I have been in Elizabeth City, a good while this summer. With Jenny, having the shingles, I have visited even more than usual. Little Brynn has no idea, that her mommy isn’t well and carries on with “business as usual”. She seeks things out, like electrical cords and things to climb on, that are likely topple over. Anything, that fits in her mouth is highly desired, from little doll shoes to bobby pins! Nothing is safe. Someone must be “on duty” at all times, under such conditions.
The last few days, that I was there were sweet. One day Lyla and I made tea with flowers. My sister, Delores, had given the teapot to me at Christmas. The teapot is crystal clear so you can watch the flowers “bloom”, when hot water is added. If you think it seems like an uninteresting activity or something only a child could fancy . . . .you would be wrong, on both counts. It was beautiful to watch the blossoms unfold and expand. It was like watching flowers bloom, right before your eyes. Slowly and gracefully, the petals unfurled and released a delightful fragrance. Lyla. perched on a bar stool and said nothing, in those moments -neither did I. For a few moments, the teapot full of flowers, was the only thing in our world.
Christian came to get me on Wednesday. Daddy had an appointment on Thursday. I had been there a full of week – a week that had flown cruelly fast. Of course, when I am away, I miss Christian. I miss the boxer and the gray cat, Christopher Robin. I am further away from Mama and Daddy . . and I feel the miles. Oh, how I miss the days of my youth, when everyone lived close enough to walk in the back door, at any given moment.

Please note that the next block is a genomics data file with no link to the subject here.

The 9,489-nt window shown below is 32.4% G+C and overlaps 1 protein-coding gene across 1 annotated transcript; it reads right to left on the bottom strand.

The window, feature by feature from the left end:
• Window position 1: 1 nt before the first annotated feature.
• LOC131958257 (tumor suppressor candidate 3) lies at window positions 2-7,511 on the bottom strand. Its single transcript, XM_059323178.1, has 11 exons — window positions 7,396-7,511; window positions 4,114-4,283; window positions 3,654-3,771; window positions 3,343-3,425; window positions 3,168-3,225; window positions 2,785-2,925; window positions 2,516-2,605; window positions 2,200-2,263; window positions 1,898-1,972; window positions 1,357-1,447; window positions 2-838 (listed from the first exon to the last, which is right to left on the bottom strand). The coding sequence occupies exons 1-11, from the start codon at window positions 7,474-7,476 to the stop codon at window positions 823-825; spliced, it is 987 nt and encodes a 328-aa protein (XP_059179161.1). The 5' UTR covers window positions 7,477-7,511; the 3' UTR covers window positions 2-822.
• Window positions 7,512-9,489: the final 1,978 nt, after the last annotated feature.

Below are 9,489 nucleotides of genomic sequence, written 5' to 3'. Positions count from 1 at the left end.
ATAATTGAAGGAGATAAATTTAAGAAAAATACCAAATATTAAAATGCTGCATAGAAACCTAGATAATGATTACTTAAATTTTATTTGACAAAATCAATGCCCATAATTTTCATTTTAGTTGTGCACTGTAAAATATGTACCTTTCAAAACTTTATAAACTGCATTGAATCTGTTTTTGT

Jenny fixed a supper, while Christian, Lyla and I walked over to Miss Thelmas’ house. Miss Thelma has a grand piano, and since Christian is a musician, I asked him to play for her. Miss Thelma played for us too! She played a beautiful piece, that she had composed, many years ago -from memory! It was a cheerful melody and hearing her play . . .well, of course, I cried. We were all impressed. Then she went on to recite “The Midnight Ride of Paul Revere”. ( remember, friends, that Miss Thelma is ninety five years old) It was a happy time.
When, the visit concluded, and supper was eaten, Christian and I prepared to leave. Lyla cried as if her heart would break. No amount of preparation, is sufficient for the time when we must part.
Christian and I drove back to the rabbitpatch, while the sun slid down the horizon. There were streaks of gold and ginger light falling across the three rivers. I love when night begins. A long time ago, this was when families reunited .. It may be that this is why I hold the evening hours so dear. This was before factories and stores that stayed open all night. Even grocers were closed and no one I knew, ever had “a meeting” to attend. Tractors did not have lights on them in those long ago days- and besides, there were many small farms that boasted all of twelve acres. A family could manage their work in day light hours. . .and make a living. That “way” is long gone, now. . .and I can say with all honesty, that I never saw it coming.
The light had faded rendering a dimly lit, peaceful world, by the time we got back to the territory, I call the rabbitpatch. The moon was rising, where it always does at this season and the air was heavy with the scent of cut grass, faintly and sweetly scented by the mimosa. Christian and I lingered a moment . . It seemed a shame not to, for we were not indifferent to the quiet glory around us .